The most recent post on the excellent British website ThinkinGardens is about the use of allusions in gardens. Noel Kingsbury, one of three people taking part in the conversation, suggested that allusions were all well and good in gardens from other times and places but that in today’s gardens, they are outmoded.
“Allusion in the West which previous generations of artists and garden makers used was based on Classical and Christian mythologies. Very few of [us] are now conversant with either. So – first question – how do we create and use a contemporary language of allusion?
And the very practical question two – how do you ‘get the message across’? Either allusion works or it doesn’t.”
In effect, Kingsbury is saying that allusions to classical sources are elitist, that you either ‘get’ the allusion or you don’t based on your familiarity with classic mythology, the Bible or Shakespeare, to note three of the most common sources of literary allusions in English.
I disagree. For large numbers of people many allusions based on classical and Biblical sources are as ‘readable’ now as they were in the past. In fact some are so obvious that they have become clichés to be avoided.
Snakes in gardens, for instance. The idea is widely understood and when used in a garden could be heavy-handed. But at the same time it suggests something that every gardener believes, that while their gardens may be wonderful, they remain imperfect, a suggestion rather than a realization of paradise.
At the Villa d’Este at Tivoli, statues of Hercules dating from the 1500s linked Cardinal d’Este and his family with the strength and power of the demigod. Garden visitors of the period would ‘get’ that message because they knew that the d’Este family claimed to be descended from Hercules, but even without that specific knowledge, the layout of the garden and the arduous climb to the palazzo at the top of the hill made the point clear.
A statue of Hercules sends a similar message today. Whether at Villa d’Este in Italy or at Vaux-le-Vicomte in France or at Kykuit in New York State, the presence of Hercules tells us something about the person who built and owns the garden — she or he is large and powerful; approach with care.
Kingsbury asks how we can create and use a contemporary language of allusion. My response is that many garden designers, landscape architects and artists are doing this already, using today’s cultural landscape to allude to larger and broader concerns.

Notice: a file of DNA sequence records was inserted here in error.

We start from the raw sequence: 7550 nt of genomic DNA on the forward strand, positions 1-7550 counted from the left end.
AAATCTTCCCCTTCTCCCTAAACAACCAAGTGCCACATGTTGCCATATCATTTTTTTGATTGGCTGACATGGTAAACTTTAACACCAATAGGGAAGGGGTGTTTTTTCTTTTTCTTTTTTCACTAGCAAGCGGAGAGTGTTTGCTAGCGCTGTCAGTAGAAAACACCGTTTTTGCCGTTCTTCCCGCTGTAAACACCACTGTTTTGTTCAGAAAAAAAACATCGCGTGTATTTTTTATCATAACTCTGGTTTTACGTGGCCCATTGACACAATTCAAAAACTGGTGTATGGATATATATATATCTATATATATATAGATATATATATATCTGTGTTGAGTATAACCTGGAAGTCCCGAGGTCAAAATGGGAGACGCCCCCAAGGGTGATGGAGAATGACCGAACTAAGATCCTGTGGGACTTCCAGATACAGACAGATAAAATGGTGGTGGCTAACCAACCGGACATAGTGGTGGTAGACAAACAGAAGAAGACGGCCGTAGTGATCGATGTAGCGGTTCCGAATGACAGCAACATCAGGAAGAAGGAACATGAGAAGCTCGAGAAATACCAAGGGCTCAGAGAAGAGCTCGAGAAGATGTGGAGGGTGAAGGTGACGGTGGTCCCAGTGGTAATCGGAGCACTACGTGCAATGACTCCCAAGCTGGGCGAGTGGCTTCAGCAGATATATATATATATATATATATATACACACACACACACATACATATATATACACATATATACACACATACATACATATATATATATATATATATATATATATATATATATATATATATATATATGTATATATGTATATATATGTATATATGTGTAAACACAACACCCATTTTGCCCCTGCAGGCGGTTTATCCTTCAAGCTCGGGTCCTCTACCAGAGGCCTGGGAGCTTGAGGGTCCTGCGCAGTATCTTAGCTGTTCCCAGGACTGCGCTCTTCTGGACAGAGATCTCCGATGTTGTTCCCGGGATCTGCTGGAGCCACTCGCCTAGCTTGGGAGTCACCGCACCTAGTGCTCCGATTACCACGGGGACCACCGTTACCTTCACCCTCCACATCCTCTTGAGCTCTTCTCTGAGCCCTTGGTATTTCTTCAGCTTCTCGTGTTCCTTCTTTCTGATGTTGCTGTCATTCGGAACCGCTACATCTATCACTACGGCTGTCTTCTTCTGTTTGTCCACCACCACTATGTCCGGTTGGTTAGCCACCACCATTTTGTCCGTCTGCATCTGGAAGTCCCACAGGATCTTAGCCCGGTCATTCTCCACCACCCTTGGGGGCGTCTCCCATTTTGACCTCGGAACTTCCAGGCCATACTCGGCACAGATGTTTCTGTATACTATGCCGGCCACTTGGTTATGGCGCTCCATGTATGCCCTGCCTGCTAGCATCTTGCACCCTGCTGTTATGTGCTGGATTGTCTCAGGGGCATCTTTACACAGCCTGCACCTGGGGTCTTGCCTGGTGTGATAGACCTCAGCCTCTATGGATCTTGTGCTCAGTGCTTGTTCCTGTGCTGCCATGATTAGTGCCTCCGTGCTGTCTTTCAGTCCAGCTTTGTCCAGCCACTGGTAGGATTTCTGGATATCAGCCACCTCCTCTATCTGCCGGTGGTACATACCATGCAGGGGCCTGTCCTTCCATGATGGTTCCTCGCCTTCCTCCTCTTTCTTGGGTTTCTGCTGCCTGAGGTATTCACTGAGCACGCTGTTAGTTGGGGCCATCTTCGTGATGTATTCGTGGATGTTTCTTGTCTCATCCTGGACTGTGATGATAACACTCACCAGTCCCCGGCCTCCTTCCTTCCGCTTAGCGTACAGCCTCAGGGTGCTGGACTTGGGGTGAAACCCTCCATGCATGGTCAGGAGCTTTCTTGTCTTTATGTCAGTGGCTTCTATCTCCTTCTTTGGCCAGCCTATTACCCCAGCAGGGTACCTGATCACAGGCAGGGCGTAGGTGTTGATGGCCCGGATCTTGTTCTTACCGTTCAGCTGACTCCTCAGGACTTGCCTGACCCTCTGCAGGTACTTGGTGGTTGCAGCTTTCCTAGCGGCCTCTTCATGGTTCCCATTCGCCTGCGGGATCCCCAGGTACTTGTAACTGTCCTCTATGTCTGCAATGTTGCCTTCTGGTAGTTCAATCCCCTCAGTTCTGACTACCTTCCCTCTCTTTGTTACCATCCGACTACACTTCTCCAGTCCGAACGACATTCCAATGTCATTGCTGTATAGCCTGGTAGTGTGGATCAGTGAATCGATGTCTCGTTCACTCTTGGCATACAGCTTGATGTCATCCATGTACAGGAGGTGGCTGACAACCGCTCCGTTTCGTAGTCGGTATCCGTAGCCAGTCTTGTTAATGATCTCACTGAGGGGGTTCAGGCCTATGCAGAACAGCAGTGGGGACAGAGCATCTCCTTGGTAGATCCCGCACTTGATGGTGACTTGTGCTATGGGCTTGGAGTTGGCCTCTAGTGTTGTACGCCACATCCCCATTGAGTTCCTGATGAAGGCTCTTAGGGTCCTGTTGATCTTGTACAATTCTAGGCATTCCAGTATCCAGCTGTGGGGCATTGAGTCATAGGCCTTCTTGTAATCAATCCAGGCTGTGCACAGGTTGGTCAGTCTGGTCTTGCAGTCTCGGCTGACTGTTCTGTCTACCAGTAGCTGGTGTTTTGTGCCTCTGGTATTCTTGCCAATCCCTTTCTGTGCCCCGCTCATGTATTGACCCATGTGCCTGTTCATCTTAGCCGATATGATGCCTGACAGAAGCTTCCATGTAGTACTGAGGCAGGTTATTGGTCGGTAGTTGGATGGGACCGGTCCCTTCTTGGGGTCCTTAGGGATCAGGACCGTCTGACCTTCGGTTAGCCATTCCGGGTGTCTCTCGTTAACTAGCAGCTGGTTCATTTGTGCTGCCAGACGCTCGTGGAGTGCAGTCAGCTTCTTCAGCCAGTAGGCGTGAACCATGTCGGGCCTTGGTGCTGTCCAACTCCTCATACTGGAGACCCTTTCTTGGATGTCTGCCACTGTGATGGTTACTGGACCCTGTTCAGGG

Andy Goldsworthy, for example. Permanence and impermanence, constant themes in gardens throughout the centuries, are central allusions in his works whether they are made from stone, leaves, snow or the petals of flowers. For a thoughtful viewer, the ephemeral nature of much of what he does highlights current concerns about the environment and our effect on it.
Allusions to scientific discoveries and mathematical ideas feature in the works of Charles Jencks; these allusions stretch our minds beyond the confines of the particular garden, which is what allusions are meant to do.
More mundane allusions exist as well. In my village in rural Quebec, a tree stump by the road is painted with the picture of a woman with blue hair piled high. Could anyone who watches tv miss the allusion to the Simpsons or doubt that someone named Marge lived there?
A more literary allusion appears at a junction in the woods at Glen Villa where a sign on a tree trunk painted yellow announces that a choice must be made. Most people passing by will recognize the source — Frost’s poem is so overworked that you can easily imagine it appearing on a poster on the ceiling of a dentist’s office. But seeing the sign, the walker may think again about the poem and about what it means. They may read it again. They may even understand that it doesn’t matter which path they take — both lead to the same destination.